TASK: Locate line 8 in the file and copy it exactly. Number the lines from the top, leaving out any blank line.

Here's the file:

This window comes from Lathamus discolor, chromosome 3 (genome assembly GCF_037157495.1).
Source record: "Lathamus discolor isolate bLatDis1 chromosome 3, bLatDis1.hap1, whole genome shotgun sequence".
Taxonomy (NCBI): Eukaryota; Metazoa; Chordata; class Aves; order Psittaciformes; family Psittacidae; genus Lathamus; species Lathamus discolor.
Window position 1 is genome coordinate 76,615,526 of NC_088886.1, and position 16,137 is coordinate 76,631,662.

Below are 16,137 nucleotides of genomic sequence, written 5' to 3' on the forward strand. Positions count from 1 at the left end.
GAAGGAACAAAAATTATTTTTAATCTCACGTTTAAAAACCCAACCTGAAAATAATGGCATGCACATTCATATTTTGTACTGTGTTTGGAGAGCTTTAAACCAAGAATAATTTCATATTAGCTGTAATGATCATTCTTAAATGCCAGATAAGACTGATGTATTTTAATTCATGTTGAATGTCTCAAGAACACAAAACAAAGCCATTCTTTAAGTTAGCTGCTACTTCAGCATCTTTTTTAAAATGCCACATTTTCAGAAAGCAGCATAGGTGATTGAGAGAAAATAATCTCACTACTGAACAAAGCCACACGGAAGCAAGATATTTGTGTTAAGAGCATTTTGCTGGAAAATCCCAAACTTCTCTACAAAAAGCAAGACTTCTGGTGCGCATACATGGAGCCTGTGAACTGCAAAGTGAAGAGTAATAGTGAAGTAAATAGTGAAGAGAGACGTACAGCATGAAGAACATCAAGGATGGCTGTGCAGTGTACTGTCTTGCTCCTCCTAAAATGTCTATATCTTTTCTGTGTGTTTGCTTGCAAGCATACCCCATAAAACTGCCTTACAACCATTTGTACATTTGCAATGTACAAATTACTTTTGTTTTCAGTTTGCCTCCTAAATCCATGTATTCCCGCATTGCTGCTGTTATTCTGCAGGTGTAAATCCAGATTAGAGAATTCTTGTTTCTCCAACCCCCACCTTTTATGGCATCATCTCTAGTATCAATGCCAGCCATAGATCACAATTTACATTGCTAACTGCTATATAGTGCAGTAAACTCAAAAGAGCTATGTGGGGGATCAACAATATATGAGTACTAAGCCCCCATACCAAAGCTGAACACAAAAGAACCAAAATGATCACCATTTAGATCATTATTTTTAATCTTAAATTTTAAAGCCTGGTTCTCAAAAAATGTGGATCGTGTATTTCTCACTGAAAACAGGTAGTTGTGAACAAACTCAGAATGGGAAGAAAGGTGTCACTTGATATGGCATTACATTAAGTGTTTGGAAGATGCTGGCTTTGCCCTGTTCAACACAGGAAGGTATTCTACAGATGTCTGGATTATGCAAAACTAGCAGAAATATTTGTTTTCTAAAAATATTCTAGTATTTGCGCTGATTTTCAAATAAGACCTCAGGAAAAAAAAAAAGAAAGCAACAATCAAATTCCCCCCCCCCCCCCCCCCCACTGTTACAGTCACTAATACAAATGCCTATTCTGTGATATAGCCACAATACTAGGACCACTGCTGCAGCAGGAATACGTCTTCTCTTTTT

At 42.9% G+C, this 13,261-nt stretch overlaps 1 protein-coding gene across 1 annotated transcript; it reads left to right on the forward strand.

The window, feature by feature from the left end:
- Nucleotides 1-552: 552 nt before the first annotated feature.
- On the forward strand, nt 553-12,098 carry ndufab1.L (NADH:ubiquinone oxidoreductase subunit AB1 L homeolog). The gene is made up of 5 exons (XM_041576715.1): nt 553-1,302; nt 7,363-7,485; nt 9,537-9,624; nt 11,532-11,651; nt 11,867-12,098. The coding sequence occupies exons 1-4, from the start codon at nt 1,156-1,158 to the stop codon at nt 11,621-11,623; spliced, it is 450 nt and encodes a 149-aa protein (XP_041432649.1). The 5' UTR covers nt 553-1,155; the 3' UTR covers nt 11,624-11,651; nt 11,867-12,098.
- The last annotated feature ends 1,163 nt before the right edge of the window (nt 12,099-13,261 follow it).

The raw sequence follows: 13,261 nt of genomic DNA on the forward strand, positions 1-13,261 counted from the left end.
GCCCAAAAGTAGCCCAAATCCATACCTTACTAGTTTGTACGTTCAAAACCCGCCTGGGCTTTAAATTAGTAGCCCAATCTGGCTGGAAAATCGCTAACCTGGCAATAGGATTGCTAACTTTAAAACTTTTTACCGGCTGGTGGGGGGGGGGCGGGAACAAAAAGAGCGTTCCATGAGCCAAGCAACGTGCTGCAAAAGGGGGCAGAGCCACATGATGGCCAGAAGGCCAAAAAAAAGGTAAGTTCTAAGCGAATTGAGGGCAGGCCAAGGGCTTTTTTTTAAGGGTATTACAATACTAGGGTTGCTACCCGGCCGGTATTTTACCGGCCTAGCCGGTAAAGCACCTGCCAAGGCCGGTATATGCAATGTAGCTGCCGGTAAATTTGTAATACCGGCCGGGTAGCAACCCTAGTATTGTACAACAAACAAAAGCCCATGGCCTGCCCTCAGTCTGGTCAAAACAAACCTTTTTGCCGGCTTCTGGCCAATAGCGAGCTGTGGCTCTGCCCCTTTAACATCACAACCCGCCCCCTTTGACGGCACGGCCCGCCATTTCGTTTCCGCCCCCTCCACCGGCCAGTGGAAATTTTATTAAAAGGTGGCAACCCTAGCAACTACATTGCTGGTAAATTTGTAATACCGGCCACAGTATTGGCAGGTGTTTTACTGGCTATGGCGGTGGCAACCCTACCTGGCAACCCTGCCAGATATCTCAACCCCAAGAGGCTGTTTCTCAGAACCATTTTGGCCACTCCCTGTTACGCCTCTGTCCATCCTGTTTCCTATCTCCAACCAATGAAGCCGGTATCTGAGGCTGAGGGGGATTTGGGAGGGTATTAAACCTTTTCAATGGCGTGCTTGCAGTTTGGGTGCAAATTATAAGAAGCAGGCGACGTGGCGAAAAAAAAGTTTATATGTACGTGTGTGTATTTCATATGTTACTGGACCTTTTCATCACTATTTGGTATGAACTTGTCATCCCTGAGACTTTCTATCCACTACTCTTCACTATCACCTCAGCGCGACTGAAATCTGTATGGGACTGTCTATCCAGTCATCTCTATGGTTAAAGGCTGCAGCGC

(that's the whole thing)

The window, feature by feature from the left end: